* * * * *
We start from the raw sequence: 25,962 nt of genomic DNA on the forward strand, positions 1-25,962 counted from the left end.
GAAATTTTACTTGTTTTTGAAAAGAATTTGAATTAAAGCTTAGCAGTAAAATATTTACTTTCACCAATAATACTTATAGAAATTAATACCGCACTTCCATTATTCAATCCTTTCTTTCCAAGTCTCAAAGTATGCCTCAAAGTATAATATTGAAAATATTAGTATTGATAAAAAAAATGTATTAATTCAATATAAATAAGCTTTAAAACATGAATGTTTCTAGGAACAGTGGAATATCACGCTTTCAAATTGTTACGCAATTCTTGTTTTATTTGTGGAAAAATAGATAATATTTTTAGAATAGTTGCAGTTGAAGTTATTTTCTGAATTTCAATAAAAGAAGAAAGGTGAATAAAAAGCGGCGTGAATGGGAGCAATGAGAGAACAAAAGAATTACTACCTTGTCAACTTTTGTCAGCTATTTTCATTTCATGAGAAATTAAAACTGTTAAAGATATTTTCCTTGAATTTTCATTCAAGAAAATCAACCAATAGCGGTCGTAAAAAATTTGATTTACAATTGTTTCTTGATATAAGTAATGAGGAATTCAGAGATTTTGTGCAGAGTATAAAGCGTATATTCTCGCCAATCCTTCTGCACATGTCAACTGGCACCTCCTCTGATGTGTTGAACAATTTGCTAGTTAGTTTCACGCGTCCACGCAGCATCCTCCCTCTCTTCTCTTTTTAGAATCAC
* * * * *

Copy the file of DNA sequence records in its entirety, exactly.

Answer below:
We start from the raw sequence: 25,962 nt of genomic DNA on the forward strand, positions 1-25,962 counted from the left end.
GAAATTTTACTTGTTTTTGAAAAGAATTTGAATTAAAGCTTAGCAGTAAAATATTTACTTTCACCAATAATACTTATAGAAATTAATACCGCACTTCCATTATTCAATCCTTTCTTTCCAAGTCTCAAAGTATGCCTCAAAGTATAATATTGAAAATATTAGTATTGATAAAAAAAATGTATTAATTCAATATAAATAAGCTTTAAAACATGAATGTTTCTAGGAACAGTGGAATATCACGCTTTCAAATTGTTACGCAATTCTTGTTTTATTTGTGGAAAAATAGATAATATTTTTAGAATAGTTGCAGTTGAAGTTATTTTCTGAATTTCAATAAAAGAAGAAAGGTGAATAAAAAGCGGCGTGAATGGGAGCAATGAGAGAACAAAAGAATTACTACCTTGTCAACTTTTGTCAGCTATTTTCATTTCATGAGAAATTAAAACTGTTAAAGATATTTTCCTTGAATTTTCATTCAAGAAAATCAACCAATAGCGGTCGTAAAAAATTTGATTTACAATTGTTTCTTGATATAAGTAATGAGGAATTCAGAGATTTTGTGCAGAGTATAAAGCGTATATTCTCGCCAATCCTTCTGCACATGTCAACTGGCACCTCCTCTGATGTGTTGAACAATTTGCTAGTTAGTTTCACGCGTCCACGCAGCATCCTCCCTCTCTTCTCTTTTTAGAATCAC